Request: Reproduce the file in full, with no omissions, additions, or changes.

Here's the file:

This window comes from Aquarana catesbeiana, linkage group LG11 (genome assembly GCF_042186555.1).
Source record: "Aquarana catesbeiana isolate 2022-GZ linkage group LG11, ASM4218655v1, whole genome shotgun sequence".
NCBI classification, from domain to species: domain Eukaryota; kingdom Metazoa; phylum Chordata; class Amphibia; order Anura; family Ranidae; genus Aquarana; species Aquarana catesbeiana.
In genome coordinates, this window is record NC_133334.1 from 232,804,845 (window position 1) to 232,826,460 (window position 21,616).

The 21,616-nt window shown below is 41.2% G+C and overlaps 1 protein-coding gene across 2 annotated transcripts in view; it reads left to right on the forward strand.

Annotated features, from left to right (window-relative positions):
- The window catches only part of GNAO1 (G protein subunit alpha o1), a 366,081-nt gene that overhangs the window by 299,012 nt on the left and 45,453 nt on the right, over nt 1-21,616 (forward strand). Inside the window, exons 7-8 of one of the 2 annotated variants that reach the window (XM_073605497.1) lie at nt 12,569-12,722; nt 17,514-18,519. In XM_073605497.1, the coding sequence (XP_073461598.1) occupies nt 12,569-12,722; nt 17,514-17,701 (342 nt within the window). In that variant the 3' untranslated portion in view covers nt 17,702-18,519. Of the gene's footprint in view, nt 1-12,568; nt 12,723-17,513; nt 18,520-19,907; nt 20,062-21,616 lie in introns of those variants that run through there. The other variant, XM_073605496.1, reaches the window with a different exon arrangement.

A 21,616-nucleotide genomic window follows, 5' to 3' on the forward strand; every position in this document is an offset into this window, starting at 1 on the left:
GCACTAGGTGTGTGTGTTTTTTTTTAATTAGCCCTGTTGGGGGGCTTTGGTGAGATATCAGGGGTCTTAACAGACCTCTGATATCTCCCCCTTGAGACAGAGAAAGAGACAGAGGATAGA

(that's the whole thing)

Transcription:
This window comes from Aquarana catesbeiana, linkage group LG11 (genome assembly GCF_042186555.1).
Source record: "Aquarana catesbeiana isolate 2022-GZ linkage group LG11, ASM4218655v1, whole genome shotgun sequence".
NCBI classification, from domain to species: domain Eukaryota; kingdom Metazoa; phylum Chordata; class Amphibia; order Anura; family Ranidae; genus Aquarana; species Aquarana catesbeiana.
In genome coordinates, this window is record NC_133334.1 from 232,804,845 (window position 1) to 232,826,460 (window position 21,616).

The 21,616-nt window shown below is 41.2% G+C and overlaps 1 protein-coding gene across 2 annotated transcripts in view; it reads left to right on the forward strand.

Annotated features, from left to right (window-relative positions):
- The window catches only part of GNAO1 (G protein subunit alpha o1), a 366,081-nt gene that overhangs the window by 299,012 nt on the left and 45,453 nt on the right, over nt 1-21,616 (forward strand). Inside the window, exons 7-8 of one of the 2 annotated variants that reach the window (XM_073605497.1) lie at nt 12,569-12,722; nt 17,514-18,519. In XM_073605497.1, the coding sequence (XP_073461598.1) occupies nt 12,569-12,722; nt 17,514-17,701 (342 nt within the window). In that variant the 3' untranslated portion in view covers nt 17,702-18,519. Of the gene's footprint in view, nt 1-12,568; nt 12,723-17,513; nt 18,520-19,907; nt 20,062-21,616 lie in introns of those variants that run through there. The other variant, XM_073605496.1, reaches the window with a different exon arrangement.

A 21,616-nucleotide genomic window follows, 5' to 3' on the forward strand; every position in this document is an offset into this window, starting at 1 on the left:
GCACTAGGTGTGTGTGTTTTTTTTTAATTAGCCCTGTTGGGGGGCTTTGGTGAGATATCAGGGGTCTTAACAGACCTCTGATATCTCCCCCTTGAGACAGAGAAAGAGACAGAGGATAGA